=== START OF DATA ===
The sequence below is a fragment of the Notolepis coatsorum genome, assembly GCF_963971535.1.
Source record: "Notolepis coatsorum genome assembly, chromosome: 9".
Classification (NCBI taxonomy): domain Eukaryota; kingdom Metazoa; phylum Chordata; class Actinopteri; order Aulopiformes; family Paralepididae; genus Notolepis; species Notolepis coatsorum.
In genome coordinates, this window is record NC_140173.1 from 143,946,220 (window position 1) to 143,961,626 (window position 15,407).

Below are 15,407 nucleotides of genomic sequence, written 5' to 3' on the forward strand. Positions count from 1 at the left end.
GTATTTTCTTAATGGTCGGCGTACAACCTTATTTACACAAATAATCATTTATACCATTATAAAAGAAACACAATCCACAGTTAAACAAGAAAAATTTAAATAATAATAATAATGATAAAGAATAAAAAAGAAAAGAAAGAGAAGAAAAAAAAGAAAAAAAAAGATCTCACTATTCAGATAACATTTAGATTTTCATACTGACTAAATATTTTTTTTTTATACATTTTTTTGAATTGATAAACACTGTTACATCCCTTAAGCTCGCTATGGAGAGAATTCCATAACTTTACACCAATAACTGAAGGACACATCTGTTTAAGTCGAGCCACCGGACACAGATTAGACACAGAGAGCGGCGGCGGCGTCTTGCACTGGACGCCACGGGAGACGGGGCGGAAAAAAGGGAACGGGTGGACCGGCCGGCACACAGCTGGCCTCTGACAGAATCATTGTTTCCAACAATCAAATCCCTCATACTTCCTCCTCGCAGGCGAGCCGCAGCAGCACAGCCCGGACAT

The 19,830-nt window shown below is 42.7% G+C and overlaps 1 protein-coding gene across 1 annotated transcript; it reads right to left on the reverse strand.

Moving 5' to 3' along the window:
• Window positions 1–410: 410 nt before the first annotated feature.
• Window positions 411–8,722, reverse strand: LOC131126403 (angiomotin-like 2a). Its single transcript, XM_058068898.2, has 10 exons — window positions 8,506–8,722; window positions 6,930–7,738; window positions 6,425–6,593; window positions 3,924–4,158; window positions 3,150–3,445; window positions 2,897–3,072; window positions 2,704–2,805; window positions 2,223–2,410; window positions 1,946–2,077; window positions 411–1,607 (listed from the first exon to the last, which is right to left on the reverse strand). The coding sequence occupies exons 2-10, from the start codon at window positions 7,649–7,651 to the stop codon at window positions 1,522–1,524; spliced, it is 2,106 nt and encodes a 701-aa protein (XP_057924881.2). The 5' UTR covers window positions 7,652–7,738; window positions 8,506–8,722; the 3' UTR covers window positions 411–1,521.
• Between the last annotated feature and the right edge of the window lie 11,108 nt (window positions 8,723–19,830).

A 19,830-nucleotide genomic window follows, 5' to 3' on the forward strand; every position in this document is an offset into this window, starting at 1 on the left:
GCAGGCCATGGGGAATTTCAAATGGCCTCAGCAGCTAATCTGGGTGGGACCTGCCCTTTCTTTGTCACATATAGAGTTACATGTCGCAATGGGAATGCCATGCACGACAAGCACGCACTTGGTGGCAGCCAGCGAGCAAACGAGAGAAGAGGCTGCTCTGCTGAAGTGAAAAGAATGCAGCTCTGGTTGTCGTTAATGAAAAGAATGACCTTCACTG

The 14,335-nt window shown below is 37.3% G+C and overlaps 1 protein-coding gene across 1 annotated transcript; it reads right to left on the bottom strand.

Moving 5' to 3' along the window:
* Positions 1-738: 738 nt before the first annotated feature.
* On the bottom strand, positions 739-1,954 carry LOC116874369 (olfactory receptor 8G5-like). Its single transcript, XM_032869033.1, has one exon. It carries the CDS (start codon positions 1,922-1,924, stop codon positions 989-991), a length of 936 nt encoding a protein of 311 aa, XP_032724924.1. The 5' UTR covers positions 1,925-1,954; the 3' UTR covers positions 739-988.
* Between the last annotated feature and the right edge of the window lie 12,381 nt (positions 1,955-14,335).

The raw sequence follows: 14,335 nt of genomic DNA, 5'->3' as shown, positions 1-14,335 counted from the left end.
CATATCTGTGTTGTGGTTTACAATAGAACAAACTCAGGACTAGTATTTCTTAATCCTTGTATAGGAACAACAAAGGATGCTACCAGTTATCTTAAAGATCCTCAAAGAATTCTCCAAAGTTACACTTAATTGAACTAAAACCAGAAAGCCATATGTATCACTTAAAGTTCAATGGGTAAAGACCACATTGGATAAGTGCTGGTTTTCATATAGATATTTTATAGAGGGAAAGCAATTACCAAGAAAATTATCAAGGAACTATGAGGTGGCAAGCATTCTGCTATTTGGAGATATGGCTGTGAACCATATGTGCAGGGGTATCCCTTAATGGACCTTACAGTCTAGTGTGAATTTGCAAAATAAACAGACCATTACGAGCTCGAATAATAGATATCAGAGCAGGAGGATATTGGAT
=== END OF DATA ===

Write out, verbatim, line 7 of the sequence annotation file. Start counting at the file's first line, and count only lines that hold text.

The 19,830-nt window shown below is 42.7% G+C and overlaps 1 protein-coding gene across 1 annotated transcript; it reads right to left on the reverse strand.